There is no mix of old and new in a believer. Though a Christian experiences a mix of old and new, it is only from not seeing the truth yet. God does not see believers as combinations of old man and new man; He only sees the new man, even if the new man is still uninformed about being a new creation. Birth and identity are everything; all else is a lie and passing deception as revelation takes the place of appearances.
This is God’s word and work, not man’s. He says so (2 Cor. 5:18). If you were sitting face to face with God, He would say, “I have caused your old man to pass away and made you a new man. I did this in Christ. Christ is the reconciliation. Tell others the same.” Where trespasses continue, the new man still believes the lies that accorded with the identity as the old man. But they do not fit now.
I used to think that when Paul says, “be reconciled to God” that he intends nonbelievers (5:20). The verse looks like an appeal to be saved. Certainly the Bible is read by anyone, and a verse like this can speak to an unsaved person. However, Paul is writing the Corinthian church. You would not think that the Bible would say “be reconciled” to Christians, but the reason is that the recipients of the letter were not reconciled in their minds yet to what God is reconciled to in His mind about who we are.
The thrust of the passage is for Christians to move on, not to something deep and for a few great saints, but to what anybody’s ordinary ID card would say, for example a driver’s license or access card to a privilege. ID cards are common. They make us feel special, but the notion of identity is as common as citizenship is. Hardly a worse fallacy has beset the church as that of a Christian having two natures. God says we have one – His.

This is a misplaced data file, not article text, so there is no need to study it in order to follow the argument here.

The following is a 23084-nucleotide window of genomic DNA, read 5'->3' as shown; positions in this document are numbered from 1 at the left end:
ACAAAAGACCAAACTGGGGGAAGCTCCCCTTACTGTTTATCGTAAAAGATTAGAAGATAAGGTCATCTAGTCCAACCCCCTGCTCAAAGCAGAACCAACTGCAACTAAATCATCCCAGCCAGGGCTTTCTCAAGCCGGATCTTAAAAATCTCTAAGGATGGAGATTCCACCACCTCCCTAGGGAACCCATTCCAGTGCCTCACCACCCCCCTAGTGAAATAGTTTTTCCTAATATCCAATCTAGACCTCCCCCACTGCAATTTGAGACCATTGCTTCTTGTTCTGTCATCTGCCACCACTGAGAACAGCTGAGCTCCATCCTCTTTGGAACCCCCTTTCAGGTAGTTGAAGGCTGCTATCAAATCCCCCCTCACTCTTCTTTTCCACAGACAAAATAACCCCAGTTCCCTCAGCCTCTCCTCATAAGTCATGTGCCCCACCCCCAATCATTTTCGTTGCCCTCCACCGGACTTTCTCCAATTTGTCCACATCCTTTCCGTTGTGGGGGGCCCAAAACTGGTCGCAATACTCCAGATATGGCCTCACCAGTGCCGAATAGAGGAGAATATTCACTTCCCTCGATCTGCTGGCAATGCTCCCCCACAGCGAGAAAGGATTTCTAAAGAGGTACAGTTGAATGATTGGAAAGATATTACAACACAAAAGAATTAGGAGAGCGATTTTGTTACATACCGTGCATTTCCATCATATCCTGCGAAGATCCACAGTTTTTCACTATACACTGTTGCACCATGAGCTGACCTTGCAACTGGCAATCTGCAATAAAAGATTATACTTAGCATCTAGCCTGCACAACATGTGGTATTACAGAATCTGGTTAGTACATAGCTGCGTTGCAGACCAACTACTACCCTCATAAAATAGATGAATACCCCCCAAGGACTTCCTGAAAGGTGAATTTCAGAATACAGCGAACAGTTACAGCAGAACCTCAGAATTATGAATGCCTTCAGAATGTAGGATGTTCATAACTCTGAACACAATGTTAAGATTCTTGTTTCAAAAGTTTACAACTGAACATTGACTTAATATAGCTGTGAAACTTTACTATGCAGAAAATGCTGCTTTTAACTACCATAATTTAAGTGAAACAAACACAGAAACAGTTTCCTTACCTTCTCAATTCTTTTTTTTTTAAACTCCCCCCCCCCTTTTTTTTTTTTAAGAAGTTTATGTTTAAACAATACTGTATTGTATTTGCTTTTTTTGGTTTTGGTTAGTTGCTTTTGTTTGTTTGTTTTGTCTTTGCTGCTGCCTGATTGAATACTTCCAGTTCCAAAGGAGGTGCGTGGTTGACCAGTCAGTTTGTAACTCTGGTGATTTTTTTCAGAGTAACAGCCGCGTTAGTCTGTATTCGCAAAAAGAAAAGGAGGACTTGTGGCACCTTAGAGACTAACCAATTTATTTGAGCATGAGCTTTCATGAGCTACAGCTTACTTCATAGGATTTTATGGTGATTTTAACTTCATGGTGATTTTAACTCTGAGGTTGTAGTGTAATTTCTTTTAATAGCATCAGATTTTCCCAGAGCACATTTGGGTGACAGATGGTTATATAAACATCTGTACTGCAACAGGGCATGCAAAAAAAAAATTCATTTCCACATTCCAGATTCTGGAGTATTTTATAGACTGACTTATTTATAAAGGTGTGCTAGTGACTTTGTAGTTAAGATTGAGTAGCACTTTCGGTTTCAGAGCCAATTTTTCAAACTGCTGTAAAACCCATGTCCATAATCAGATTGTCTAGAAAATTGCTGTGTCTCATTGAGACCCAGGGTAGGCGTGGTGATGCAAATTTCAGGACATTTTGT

Seeing ourselves or others according to the flesh can only produce frustration without resolution. Actions and supposed motives will remain hidden and dark, without clarity, and only lead to either soul/body indulgence or to legalistic attempts to control the self and others. Under either deception, Christ may be the savior to a believer but after that, not much more than an example from history to imitate. Mental assent to the historical Christ makes him a real person but not a living one in believers now. Why would Christ have appeared on earth with such power and revelation only to be a moral example of conduct, another code? Why would he have appeared only to have been a one and only of its kind, a vine with no branches or a head with no body? Did he not intend to come back to earth in everyone who is born again?
The surface church does not see this and hides behind resolutions and various human failings that seem good reason to shrug the shoulders and trudge on in the same old way with a life not infused with miracles and astonishing turnabouts from sin. Worse than particular sins is the baseline lack of seeing that Christ by his Spirit draws us to his faith, saying, “Come along with me. Say that I am keeping you.” The Gospel is that a believer is “a new creature” (2 Cor. 5:17). As light pours in on this, clarity comes by revelation that the old man was not an independent, flesh person, but a satanically driven, old man who was dead in sin. This man had to be crucified, not reformed.